WAMFest – Part 2

Like a steaming, sloppy bacon sanger, the West Australian Music festival is a glorious miracle hangover cure. A stellar, comprehensive celebration of the best of contemporary WA artistry, the WAM fest has year after year been a soothing antidote for any leftover maladies gifted to you by riotous Halloween festivities. It was with queasy aplomb that I ventured up to Northbridge to be embraced by the swathe of incredible talent lured in by the annual fest’s prestigious pedigree and warm, positive reputation amongst the locals. The scent of brews, durries and $5 pizza emanated from each of the erected stages dotted all over the clubbing district, and the streets were mobbed. Catching Moana strutting their psychedelic artistry and skater/alt-rock outfit Sly Withers fervently enjoy their first WAM definitely massaged my thumping skull, and Cubs and Ah Trees eased the nausea in my gut until it was no more than a tickle. Soon enough, I was feeling like Patrick again instead of simply a Patrick impersonation, and it was time to review.

First up on my roster was the calming relax-rock of Verge Collection. The winners of last year’s Southbound music competition brought their triumphant tunes to the Block Party arena and rapidly infected everyone with their delirious positivity. Sun-soaked vocals perfectly complement their easy lyrics and extremely – for lack of a better word – likeable guitarmanship, sounding something like the younger brothers of Sydney legends Sticky Fingers passionately weaving their own path to musical stardom. Their slight but magnificent EP entitled Open Plan Living implanted many a delightful earworm in my head; it’ll take me all week to stop singing “I know, I know, I know…too much about you now!” Brilliant.

 

And then it was time for something completely, utterly different: Skullcave, a critically acclaimed hardcore heavy metal band specialising in a unique brand of “doomgazing”. Skullcave were set to play in the remotest stage set up of the entire fest, away out of the way in the hilariously and aptly-named The Badlands which prided itself on its grungey punk orientation. The intimidating band members stood almost motionless but their music was anything but: hyper-kinetic and powerfully concussive like a shot of adrenaline to the aorta, their doom-focused stories and gargantuan riffs fuelled the contagiously intense moshing of their devoted disciples. It was a fantastic display of a truly niche genre, and one I’d now definitely consider indulging in a little further.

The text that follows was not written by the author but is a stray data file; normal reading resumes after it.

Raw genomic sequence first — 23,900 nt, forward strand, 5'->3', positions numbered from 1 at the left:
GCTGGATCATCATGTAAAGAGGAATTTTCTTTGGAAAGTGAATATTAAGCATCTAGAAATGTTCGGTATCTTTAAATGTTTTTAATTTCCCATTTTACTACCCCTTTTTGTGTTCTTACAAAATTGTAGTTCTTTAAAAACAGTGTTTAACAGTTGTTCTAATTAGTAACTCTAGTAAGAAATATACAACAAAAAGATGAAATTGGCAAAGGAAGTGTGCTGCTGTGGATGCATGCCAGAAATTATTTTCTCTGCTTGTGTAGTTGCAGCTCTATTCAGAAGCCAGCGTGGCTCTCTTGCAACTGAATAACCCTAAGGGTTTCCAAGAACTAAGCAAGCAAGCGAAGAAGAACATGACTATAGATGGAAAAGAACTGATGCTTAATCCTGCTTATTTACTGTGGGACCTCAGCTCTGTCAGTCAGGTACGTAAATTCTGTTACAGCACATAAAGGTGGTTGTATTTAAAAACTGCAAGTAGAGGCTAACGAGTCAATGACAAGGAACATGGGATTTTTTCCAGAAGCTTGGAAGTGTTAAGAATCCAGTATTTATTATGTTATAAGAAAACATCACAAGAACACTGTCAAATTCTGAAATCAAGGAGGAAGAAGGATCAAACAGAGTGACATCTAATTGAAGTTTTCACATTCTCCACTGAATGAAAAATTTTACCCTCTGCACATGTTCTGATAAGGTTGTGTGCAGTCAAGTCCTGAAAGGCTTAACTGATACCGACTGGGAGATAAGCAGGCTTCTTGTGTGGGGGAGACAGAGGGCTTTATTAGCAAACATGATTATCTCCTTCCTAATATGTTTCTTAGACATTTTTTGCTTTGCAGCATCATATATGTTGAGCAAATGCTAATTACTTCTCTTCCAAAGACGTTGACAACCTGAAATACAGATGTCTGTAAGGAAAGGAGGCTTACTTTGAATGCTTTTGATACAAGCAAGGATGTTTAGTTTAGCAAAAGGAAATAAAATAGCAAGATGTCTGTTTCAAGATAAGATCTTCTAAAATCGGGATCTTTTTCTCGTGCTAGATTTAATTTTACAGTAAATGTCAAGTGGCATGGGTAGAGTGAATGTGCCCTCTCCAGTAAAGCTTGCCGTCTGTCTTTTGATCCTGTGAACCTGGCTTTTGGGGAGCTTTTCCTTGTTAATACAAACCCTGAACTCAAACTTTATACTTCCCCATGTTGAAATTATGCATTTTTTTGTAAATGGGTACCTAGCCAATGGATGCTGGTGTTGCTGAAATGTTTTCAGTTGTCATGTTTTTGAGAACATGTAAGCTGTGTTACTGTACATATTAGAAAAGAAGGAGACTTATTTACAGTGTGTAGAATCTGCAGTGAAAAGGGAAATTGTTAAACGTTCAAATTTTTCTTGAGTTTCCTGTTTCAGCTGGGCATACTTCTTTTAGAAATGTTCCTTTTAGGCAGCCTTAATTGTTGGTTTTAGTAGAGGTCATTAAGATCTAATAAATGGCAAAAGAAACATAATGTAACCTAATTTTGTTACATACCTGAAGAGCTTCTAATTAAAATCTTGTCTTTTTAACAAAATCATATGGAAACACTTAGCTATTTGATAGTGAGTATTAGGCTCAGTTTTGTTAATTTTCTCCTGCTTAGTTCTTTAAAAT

Foam came on next at The Badlands, and predictably and absolutely smashed it. The heavy-alt rock group took up where Skullcave left off, coaxing even more punkish devotees to the moshpit with their intense and intelligent melodies that always seemed a little more chaotic than melodic. With four beloved EPs and a slew of huge Aussie festivals notched upon their belt, Foam‘s addictive brand of fucking epic Clash-esque/Placebo-esque but Triple J-friendly punk sensibilities have gifted them many fans all over the country, who all must be rejoicing for the imminent release of their debut album in 2017, and their performance at WAM did not let us down. They were upbeat, enormous, and ferocious. Bring on next year’s album!

Lastly, the superbly named Hideous Sun Demon rounded out what was honestly an indelible punk/heavy-rock display at WAM this year. The formidable Freo four-piece had a phenomenal live reputation before the gig, but, as a conclusion to the jubilant WA fest, their performance was nothing short of masterful. Playfully interacting with the screaming, sweaty crowd of dedicated moshers, and charming the entire Block Party with their funny, witty lyricism and rebellious musicianship, Demon certainly lived up to all expectations. Their brilliant, dynamic punk prowess had everybody bopping and cheering; a just dessert that WA music truly deserves. Until next year WAM!

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About Patrick McCarthy

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An aspiring writer and filmmaker, Patrick's biggest wish is not to be successful, but to be Morpheus, the Sandman, King of Stories